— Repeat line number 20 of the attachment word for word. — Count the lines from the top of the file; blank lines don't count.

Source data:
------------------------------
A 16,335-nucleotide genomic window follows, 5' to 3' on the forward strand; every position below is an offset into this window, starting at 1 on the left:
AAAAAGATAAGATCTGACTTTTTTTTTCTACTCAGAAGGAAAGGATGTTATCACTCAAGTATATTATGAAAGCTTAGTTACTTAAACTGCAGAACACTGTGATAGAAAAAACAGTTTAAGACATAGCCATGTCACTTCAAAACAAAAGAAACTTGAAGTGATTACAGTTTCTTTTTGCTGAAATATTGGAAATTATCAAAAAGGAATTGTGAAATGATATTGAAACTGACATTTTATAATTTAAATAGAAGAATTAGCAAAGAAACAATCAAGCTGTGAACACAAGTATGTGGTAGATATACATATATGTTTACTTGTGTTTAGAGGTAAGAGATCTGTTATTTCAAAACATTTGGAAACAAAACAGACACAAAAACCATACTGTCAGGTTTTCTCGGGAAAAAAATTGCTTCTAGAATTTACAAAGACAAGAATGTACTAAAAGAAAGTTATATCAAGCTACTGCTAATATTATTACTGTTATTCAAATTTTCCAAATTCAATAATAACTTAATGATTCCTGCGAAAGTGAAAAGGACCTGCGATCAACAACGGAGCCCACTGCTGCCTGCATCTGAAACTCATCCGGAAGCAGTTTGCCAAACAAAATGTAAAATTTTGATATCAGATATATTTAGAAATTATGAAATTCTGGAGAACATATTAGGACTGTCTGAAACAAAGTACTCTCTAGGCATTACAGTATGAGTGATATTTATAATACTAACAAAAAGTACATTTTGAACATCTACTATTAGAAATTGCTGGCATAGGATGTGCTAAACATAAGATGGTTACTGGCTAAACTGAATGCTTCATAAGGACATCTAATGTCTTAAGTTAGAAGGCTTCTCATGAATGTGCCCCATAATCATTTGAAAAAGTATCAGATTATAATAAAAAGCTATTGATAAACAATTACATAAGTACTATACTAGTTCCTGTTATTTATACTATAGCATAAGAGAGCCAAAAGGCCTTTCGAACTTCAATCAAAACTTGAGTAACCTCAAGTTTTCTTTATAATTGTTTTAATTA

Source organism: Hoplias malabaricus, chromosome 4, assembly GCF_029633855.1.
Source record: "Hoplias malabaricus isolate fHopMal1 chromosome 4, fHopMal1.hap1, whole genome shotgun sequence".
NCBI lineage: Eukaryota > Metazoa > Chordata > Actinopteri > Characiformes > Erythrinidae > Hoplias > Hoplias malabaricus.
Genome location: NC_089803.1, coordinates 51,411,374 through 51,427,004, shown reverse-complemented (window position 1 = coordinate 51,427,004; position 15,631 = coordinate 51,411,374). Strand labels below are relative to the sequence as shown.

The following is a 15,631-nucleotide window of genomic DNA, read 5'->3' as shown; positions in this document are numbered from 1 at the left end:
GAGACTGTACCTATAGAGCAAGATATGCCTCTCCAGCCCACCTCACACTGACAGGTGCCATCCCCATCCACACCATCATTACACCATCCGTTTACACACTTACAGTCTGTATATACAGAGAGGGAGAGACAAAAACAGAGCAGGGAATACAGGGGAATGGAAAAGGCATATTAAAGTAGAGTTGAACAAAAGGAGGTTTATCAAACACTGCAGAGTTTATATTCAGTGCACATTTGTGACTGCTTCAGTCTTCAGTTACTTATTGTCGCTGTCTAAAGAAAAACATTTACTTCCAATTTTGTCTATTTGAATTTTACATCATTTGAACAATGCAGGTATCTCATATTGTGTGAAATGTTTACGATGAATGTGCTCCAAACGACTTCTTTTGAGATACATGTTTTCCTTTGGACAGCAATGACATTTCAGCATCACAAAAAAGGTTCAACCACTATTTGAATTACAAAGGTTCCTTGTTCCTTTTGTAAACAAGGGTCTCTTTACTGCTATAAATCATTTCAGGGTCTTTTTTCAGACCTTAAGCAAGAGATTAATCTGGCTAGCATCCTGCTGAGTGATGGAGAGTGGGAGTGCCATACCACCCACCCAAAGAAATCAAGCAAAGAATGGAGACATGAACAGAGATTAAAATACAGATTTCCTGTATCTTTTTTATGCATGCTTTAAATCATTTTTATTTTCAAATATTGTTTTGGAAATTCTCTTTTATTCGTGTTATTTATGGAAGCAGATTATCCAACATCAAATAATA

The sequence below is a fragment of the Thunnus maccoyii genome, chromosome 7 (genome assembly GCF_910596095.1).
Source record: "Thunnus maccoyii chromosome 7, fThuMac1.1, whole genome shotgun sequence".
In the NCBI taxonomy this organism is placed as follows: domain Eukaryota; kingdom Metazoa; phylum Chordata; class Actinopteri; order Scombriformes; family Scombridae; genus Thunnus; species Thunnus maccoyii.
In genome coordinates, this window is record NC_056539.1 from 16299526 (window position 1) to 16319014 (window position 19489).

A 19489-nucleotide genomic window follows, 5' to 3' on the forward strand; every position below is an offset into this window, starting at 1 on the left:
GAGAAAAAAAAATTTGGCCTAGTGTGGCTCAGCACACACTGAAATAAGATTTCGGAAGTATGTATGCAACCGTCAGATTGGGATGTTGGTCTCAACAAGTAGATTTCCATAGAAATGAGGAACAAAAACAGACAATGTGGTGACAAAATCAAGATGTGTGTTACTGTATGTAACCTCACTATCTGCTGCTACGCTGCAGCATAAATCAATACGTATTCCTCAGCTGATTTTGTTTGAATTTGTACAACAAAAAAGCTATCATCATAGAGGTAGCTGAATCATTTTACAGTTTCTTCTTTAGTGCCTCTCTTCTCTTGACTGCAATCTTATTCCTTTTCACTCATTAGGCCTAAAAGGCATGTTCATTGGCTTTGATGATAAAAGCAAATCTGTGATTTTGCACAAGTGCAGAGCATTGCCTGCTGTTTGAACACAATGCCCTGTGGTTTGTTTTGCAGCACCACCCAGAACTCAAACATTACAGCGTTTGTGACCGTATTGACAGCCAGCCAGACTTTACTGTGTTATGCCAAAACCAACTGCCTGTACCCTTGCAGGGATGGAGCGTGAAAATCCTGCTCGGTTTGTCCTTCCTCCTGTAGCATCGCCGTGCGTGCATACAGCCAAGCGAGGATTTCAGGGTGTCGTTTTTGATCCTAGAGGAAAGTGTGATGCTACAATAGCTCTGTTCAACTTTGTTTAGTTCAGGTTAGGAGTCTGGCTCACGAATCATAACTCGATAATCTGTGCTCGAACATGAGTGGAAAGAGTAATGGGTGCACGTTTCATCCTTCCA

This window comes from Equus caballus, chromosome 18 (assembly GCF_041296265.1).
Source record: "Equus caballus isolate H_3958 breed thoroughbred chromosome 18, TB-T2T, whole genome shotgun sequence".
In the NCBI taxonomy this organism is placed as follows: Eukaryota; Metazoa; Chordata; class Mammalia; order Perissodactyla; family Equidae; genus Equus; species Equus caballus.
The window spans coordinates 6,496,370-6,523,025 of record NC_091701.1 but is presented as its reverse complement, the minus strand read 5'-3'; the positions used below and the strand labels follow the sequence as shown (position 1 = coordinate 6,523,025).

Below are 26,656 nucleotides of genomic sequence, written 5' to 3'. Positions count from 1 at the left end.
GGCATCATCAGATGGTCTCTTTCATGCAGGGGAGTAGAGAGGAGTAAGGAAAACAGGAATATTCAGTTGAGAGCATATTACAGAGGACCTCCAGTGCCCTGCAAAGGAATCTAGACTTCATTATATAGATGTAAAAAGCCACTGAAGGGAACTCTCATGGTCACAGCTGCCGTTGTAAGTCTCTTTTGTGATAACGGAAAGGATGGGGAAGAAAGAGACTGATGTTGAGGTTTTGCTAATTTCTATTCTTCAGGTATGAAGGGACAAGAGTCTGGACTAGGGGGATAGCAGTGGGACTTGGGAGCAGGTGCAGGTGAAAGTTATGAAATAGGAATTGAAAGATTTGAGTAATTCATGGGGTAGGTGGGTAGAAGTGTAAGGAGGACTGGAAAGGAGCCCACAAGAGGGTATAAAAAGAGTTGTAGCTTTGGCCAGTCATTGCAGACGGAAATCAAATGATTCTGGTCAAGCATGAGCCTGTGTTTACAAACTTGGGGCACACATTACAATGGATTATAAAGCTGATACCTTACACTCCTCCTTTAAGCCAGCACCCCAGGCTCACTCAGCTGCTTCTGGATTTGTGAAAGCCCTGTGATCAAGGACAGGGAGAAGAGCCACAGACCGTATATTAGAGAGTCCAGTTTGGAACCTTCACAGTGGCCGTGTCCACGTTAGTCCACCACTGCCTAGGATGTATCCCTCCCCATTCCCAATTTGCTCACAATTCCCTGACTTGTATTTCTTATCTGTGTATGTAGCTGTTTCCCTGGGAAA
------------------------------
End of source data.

GGCATCATCAGATGGTCTCTTTCATGCAGGGGAGTAGAGAGGAGTAAGGAAAACAGGAATATTCAGTTGAGAGCATATTACAGAGGACCTCCAGTGCCCTGCAAAGGAATCTAGACTTCATTATATAGATGTAAAAAGCCACTGAAGGGAACTCTCATGGTCACAGCTGCCGTTGTAAGTCTCTTTTGTGATAACGGAAAGGATGGGGAAGAAAGAGACTGATGTTGAGGTTTTGCTAATTTCTATTCTTCAGGTATGAAGGGACAAGAGTCTGGACTAGGGGGATAGCAGTGGGACTTGGGAGCAGGTGCAGGTGAAAGTTATGAAATAGGAATTGAAAGATTTGAGTAATTCATGGGGTAGGTGGGTAGAAGTGTAAGGAGGACTGGAAAGGAGCCCACAAGAGGGTATAAAAAGAGTTGTAGCTTTGGCCAGTCATTGCAGACGGAAATCAAATGATTCTGGTCAAGCATGAGCCTGTGTTTACAAACTTGGGGCACACATTACAATGGATTATAAAGCTGATACCTTACACTCCTCCTTTAAGCCAGCACCCCAGGCTCACTCAGCTGCTTCTGGATTTGTGAAAGCCCTGTGATCAAGGACAGGGAGAAGAGCCACAGACCGTATATTAGAGAGTCCAGTTTGGAACCTTCACAGTGGCCGTGTCCACGTTAGTCCACCACTGCCTAGGATGTATCCCTCCCCATTCCCAATTTGCTCACAATTCCCTGACTTGTATTTCTTATCTGTGTATGTAGCTGTTTCCCTGGGAAA